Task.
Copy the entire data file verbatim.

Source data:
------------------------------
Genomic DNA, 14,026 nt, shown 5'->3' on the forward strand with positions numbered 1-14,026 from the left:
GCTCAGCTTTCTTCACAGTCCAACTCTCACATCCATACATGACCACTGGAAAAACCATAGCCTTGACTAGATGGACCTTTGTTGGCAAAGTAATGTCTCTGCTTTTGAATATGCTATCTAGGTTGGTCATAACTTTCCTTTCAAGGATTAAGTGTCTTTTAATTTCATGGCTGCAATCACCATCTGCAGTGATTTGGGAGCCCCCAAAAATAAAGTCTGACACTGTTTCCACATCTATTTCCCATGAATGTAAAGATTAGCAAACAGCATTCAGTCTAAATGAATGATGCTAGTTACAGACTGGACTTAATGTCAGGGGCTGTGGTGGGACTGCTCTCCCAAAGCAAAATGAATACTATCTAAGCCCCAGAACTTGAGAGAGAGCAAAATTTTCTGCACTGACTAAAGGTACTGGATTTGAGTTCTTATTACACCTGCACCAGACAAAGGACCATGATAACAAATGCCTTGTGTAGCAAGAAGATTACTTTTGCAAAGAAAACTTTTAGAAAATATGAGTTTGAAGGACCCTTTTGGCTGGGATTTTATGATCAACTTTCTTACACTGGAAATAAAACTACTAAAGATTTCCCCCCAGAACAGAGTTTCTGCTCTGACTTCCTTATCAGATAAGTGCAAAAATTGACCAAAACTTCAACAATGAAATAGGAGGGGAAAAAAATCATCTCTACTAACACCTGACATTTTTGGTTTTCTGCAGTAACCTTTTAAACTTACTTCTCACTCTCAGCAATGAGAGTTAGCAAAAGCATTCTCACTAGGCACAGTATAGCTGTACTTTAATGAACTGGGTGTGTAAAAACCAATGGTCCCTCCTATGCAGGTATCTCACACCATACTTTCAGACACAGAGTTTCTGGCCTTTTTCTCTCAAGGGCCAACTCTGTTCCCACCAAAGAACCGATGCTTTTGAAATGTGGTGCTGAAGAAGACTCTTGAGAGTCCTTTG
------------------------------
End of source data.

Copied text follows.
Genomic DNA, 14,026 nt, shown 5'->3' on the forward strand with positions numbered 1-14,026 from the left:
GCTCAGCTTTCTTCACAGTCCAACTCTCACATCCATACATGACCACTGGAAAAACCATAGCCTTGACTAGATGGACCTTTGTTGGCAAAGTAATGTCTCTGCTTTTGAATATGCTATCTAGGTTGGTCATAACTTTCCTTTCAAGGATTAAGTGTCTTTTAATTTCATGGCTGCAATCACCATCTGCAGTGATTTGGGAGCCCCCAAAAATAAAGTCTGACACTGTTTCCACATCTATTTCCCATGAATGTAAAGATTAGCAAACAGCATTCAGTCTAAATGAATGATGCTAGTTACAGACTGGACTTAATGTCAGGGGCTGTGGTGGGACTGCTCTCCCAAAGCAAAATGAATACTATCTAAGCCCCAGAACTTGAGAGAGAGCAAAATTTTCTGCACTGACTAAAGGTACTGGATTTGAGTTCTTATTACACCTGCACCAGACAAAGGACCATGATAACAAATGCCTTGTGTAGCAAGAAGATTACTTTTGCAAAGAAAACTTTTAGAAAATATGAGTTTGAAGGACCCTTTTGGCTGGGATTTTATGATCAACTTTCTTACACTGGAAATAAAACTACTAAAGATTTCCCCCCAGAACAGAGTTTCTGCTCTGACTTCCTTATCAGATAAGTGCAAAAATTGACCAAAACTTCAACAATGAAATAGGAGGGGAAAAAAATCATCTCTACTAACACCTGACATTTTTGGTTTTCTGCAGTAACCTTTTAAACTTACTTCTCACTCTCAGCAATGAGAGTTAGCAAAAGCATTCTCACTAGGCACAGTATAGCTGTACTTTAATGAACTGGGTGTGTAAAAACCAATGGTCCCTCCTATGCAGGTATCTCACACCATACTTTCAGACACAGAGTTTCTGGCCTTTTTCTCTCAAGGGCCAACTCTGTTCCCACCAAAGAACCGATGCTTTTGAAATGTGGTGCTGAAGAAGACTCTTGAGAGTCCTTTG